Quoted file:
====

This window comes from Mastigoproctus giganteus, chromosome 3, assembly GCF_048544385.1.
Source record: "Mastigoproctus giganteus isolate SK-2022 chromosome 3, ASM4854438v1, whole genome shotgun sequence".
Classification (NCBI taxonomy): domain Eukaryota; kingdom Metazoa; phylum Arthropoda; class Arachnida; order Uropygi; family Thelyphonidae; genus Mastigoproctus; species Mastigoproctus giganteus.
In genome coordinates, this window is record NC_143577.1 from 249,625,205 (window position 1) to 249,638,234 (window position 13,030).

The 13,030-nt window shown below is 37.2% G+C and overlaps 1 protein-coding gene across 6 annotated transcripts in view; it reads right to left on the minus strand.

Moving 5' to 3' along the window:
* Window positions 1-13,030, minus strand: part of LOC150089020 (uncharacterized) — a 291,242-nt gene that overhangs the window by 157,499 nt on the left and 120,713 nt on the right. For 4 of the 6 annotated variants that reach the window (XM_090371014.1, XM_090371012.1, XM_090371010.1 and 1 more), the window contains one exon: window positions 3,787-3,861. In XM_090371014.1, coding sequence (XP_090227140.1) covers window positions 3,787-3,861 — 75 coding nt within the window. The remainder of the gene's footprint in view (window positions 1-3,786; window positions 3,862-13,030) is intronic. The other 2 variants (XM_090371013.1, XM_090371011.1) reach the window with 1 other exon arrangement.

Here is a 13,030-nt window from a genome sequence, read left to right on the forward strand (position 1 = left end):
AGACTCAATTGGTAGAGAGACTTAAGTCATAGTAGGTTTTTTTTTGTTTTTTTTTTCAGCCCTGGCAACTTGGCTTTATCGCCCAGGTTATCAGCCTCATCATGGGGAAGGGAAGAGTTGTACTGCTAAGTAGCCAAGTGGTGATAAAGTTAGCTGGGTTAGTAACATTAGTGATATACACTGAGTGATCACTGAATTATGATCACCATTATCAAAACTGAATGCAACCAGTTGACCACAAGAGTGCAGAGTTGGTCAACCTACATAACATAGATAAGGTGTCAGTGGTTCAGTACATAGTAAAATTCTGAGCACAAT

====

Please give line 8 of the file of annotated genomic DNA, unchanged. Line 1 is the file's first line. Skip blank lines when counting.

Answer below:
Here is a 13,030-nt window from a genome sequence, read left to right on the forward strand (position 1 = left end):